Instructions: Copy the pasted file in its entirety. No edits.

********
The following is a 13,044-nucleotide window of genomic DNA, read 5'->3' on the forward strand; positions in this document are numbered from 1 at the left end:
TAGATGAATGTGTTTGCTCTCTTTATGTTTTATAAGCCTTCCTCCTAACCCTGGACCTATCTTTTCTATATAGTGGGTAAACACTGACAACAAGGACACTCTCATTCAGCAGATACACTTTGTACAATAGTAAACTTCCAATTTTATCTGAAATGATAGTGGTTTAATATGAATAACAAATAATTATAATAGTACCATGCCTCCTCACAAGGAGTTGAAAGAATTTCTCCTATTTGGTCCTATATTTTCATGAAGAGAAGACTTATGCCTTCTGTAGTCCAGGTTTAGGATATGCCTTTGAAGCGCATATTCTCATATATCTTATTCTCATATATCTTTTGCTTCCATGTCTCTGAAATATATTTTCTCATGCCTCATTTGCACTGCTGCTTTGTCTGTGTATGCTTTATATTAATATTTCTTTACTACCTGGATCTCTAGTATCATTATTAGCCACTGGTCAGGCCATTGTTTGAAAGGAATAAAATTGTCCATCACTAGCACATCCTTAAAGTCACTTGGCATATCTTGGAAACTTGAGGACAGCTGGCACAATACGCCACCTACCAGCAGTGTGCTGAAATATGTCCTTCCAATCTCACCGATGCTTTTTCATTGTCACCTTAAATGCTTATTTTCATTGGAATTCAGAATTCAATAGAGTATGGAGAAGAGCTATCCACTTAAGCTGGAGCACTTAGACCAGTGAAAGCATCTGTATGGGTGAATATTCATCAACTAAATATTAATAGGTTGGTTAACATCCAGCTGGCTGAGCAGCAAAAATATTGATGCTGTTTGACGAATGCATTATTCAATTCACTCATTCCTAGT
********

The following is a 13,044-nucleotide window of genomic DNA, read 5'->3' on the forward strand; positions in this document are numbered from 1 at the left end:
TAGATGAATGTGTTTGCTCTCTTTATGTTTTATAAGCCTTCCTCCTAACCCTGGACCTATCTTTTCTATATAGTGGGTAAACACTGACAACAAGGACACTCTCATTCAGCAGATACACTTTGTACAATAGTAAACTTCCAATTTTATCTGAAATGATAGTGGTTTAATATGAATAACAAATAATTATAATAGTACCATGCCTCCTCACAAGGAGTTGAAAGAATTTCTCCTATTTGGTCCTATATTTTCATGAAGAGAAGACTTATGCCTTCTGTAGTCCAGGTTTAGGATATGCCTTTGAAGCGCATATTCTCATATATCTTATTCTCATATATCTTTTGCTTCCATGTCTCTGAAATATATTTTCTCATGCCTCATTTGCACTGCTGCTTTGTCTGTGTATGCTTTATATTAATATTTCTTTACTACCTGGATCTCTAGTATCATTATTAGCCACTGGTCAGGCCATTGTTTGAAAGGAATAAAATTGTCCATCACTAGCACATCCTTAAAGTCACTTGGCATATCTTGGAAACTTGAGGACAGCTGGCACAATACGCCACCTACCAGCAGTGTGCTGAAATATGTCCTTCCAATCTCACCGATGCTTTTTCATTGTCACCTTAAATGCTTATTTTCATTGGAATTCAGAATTCAATAGAGTATGGAGAAGAGCTATCCACTTAAGCTGGAGCACTTAGACCAGTGAAAGCATCTGTATGGGTGAATATTCATCAACTAAATATTAATAGGTTGGTTAACATCCAGCTGGCTGAGCAGCAAAAATATTGATGCTGTTTGACGAATGCATTATTCAATTCACTCATTCCTAGT